* What is a UTM tag? “a UTM tag is a tracking marker appended to a URL, and is recognized by Google Analytics as a dimension, just like average time on site, for example. UTM stands for Urchin Tracking Module. [In 2005], Google purchased Urchin and rebranded it Google Analytics.”
Common parameters include:
• Campaign Source: utm_source; usually the site, such as Facebook or blog • Campaign Medium: (utm_medium; how the link was published, such as a banner ad or tweet • Campaign Term: (utm_term; to identify the paid keywords for search campaigns • Campaign Content: (utm_content; use to differentiate ads • Campaign Name: (utm_name; for ad campaign names, such as ‘FacebookMay2012′ or
!!! Tip: If you do not feel comfortable creating UTM tags yourself, Google has a custom URL builder that can add customised campaign parameters to your URLs !!!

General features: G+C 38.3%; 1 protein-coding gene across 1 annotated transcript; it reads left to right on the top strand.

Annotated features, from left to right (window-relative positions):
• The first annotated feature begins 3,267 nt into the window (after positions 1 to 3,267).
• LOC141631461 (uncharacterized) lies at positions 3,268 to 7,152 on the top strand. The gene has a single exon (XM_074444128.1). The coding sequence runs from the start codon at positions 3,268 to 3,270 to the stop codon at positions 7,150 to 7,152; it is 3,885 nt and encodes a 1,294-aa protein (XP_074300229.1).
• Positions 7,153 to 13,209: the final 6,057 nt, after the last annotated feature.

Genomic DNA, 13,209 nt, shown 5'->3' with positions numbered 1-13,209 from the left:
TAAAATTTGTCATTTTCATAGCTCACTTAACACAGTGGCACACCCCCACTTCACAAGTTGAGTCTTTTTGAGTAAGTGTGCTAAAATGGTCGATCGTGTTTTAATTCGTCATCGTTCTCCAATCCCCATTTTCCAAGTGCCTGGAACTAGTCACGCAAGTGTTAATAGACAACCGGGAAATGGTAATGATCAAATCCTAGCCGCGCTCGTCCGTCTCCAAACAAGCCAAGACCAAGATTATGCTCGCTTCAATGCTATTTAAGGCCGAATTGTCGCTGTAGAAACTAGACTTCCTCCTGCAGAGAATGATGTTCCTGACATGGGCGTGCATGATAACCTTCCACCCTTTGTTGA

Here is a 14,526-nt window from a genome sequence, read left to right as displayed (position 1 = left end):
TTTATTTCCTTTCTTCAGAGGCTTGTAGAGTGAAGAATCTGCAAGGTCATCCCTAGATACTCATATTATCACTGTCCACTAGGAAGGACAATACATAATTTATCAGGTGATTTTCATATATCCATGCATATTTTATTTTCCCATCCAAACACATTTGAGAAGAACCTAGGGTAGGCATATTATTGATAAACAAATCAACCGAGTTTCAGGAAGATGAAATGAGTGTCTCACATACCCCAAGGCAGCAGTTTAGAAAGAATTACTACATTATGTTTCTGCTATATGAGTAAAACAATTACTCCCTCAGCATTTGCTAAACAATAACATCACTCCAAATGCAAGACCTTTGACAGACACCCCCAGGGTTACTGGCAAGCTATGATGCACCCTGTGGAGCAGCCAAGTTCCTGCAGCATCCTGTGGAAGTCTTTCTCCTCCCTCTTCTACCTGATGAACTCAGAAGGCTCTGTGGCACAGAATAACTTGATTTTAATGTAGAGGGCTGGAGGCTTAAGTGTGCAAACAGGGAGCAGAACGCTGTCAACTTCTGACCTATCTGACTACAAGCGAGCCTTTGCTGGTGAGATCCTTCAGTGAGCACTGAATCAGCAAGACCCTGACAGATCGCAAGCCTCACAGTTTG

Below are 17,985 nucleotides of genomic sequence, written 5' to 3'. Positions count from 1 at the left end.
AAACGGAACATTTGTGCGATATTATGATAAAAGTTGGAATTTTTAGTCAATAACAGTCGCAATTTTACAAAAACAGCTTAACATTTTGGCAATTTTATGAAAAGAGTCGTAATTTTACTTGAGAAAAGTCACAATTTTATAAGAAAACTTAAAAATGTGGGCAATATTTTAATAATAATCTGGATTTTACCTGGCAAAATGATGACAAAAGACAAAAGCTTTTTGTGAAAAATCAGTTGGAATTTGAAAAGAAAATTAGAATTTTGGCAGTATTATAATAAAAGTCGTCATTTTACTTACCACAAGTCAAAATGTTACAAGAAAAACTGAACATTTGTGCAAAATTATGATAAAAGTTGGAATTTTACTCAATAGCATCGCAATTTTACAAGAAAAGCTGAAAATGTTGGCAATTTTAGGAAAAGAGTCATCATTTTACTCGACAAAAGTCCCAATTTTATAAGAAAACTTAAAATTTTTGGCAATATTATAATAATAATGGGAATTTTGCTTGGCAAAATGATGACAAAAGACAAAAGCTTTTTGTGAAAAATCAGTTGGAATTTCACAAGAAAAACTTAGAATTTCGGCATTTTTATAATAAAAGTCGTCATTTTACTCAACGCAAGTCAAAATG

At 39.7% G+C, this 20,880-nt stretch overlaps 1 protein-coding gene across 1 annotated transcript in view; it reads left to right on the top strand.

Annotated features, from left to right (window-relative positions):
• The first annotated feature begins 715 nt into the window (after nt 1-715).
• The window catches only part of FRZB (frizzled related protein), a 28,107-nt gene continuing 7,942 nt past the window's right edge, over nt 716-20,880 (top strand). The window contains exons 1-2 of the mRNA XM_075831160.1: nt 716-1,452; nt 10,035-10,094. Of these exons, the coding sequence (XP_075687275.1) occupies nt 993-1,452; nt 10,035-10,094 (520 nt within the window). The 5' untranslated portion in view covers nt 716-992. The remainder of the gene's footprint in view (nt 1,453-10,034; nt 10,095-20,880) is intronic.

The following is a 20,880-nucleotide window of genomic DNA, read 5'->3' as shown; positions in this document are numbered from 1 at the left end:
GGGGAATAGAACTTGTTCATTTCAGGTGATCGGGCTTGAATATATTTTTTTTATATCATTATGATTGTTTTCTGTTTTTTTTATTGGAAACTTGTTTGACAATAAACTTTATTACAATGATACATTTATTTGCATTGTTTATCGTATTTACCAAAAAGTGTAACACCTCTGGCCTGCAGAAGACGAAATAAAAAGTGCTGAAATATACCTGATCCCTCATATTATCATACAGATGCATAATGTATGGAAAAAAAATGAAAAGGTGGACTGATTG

Social Media has been a predominant factor in increasing conversion rates and is rapidly growing. Measuring and analysing your social media efforts will help you achieve your goals and boost participant numbers by providing you with a general view of the content and messaging that drives the most results so that you can revise your marketing plan in order to improve your ROI. Make sure that you link your social media channels into your web analytics tools and assign values to each engagement point that is relevant to your event or business goals. In addition to linking your social media channels, ensure that you also link your AdWords accounts to your web analytics, so that you can monitor and enhance the performance of any PPC campaigns that you are running. Most organisers use more than one social channel to market their event, and with so many options, measuring the success of each channel against another can get somewhat complicated.